The use of free nonvascularized fibular graft in the induced membrane technique to manage post-traumatic bone defects
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The aim of the present study is to assess the results of free nonvascularized fibular graft in the induced membrane technique to manage bone defects.
Materials and methods
Fifteen patients with segmental skeletal defects were treated by the induced membrane technique using free nonvascularized fibular graft. The ages ranged from 20 to 48 years with an average of 32 years. The cause of the defects was post-traumatic bone loss in all cases. The defects were located in the distal femur in nine cases, proximal tibia in two cases and middle third of the tibia in four cases. The defects ranged from 5 to 14 cm with an average of 8 cm. All cases were treated by the induced membrane technique in two stages. Autogenous cancellous bone graft and free nonvascularized fibular graft were used to fill the defect in the second stage of surgery.
All cases healed without additional procedures after the second stage except in two cases. The time-to-bone union ranged from 4 to 13 months with an average of 7 months. After physiotherapy, all cases regained good range of ankle and knee movements except two cases. The complications included nonunion of the graft in two cases, deep wound infection in one case, and chronic pain along the iliac crest in one case. No cases were complicated by implant failure or refracture.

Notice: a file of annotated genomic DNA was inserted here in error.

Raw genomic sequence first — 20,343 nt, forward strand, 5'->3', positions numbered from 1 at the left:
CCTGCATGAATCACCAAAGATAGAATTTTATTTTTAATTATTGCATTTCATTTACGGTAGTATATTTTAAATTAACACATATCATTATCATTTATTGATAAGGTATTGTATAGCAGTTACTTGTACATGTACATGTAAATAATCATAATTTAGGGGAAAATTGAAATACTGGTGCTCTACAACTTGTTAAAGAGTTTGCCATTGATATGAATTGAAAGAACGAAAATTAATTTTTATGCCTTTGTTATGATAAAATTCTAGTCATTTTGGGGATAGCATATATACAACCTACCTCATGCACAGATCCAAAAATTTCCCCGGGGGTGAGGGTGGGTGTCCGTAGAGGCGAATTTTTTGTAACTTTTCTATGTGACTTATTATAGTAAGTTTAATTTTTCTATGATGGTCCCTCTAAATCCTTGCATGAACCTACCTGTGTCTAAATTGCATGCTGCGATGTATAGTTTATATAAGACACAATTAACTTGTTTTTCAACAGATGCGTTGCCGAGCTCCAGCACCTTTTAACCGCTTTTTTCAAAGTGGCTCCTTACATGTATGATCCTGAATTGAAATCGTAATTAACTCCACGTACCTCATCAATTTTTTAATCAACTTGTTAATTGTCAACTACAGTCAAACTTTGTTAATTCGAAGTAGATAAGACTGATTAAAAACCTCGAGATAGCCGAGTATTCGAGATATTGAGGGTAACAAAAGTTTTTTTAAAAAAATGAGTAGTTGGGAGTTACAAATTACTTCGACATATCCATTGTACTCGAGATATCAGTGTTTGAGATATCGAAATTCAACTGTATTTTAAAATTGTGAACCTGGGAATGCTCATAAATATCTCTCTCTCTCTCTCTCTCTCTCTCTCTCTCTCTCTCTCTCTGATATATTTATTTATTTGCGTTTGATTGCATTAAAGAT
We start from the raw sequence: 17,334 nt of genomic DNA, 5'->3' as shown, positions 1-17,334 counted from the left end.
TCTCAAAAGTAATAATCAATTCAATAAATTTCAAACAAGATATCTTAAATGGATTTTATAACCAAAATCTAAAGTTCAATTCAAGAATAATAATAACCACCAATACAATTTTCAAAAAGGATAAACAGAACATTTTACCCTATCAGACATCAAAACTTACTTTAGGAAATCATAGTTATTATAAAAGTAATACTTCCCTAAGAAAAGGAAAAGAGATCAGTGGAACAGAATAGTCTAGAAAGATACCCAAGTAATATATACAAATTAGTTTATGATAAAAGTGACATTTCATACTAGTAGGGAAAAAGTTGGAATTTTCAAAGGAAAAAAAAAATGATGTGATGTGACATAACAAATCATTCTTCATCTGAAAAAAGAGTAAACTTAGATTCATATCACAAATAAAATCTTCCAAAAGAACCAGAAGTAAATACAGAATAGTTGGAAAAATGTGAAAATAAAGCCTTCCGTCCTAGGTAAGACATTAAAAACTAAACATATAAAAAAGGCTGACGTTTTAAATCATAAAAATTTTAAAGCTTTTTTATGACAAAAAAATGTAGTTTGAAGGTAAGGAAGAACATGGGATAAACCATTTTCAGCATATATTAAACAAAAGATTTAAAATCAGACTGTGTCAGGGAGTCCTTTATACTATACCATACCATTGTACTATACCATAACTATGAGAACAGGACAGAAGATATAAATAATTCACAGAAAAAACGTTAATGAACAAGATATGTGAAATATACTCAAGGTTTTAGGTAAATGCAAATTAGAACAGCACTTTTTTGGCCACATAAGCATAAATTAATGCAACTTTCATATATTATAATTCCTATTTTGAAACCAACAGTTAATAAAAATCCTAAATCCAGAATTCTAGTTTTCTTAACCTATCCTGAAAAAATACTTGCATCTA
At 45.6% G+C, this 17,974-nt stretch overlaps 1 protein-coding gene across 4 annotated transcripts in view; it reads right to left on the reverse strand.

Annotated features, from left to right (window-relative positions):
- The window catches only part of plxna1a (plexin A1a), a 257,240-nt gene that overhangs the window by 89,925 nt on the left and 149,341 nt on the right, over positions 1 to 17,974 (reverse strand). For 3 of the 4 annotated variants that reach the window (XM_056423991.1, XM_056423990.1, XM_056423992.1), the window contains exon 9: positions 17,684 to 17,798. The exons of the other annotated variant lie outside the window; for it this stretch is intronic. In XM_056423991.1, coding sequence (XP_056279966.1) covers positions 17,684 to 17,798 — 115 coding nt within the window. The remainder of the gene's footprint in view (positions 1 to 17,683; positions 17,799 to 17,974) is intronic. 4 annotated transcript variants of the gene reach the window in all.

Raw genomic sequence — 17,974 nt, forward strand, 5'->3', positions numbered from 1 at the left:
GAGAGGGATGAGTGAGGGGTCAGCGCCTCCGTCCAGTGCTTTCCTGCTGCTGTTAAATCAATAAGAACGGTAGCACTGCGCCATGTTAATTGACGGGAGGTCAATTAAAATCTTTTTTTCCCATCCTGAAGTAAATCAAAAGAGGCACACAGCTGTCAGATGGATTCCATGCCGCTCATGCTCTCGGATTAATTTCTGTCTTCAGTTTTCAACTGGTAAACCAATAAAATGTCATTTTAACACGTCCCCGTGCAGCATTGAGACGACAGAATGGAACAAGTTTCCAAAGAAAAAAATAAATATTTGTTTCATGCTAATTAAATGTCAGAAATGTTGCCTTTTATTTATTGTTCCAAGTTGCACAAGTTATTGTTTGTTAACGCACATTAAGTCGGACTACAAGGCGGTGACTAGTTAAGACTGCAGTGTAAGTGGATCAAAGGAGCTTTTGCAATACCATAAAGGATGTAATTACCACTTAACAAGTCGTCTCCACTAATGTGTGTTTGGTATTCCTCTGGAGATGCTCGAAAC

The use of free nonvascularised fibular graft in the induced membrane technique reduces the time of healing and improves the final outcome.
KeywordsBone defects Induced membrane technique Fibular bone graft
Compliance with ethical standards
Conflict of interest
The authors declare that they have no any conflict of interest.
: Informed consent was obtained from all individual participants included in the study.
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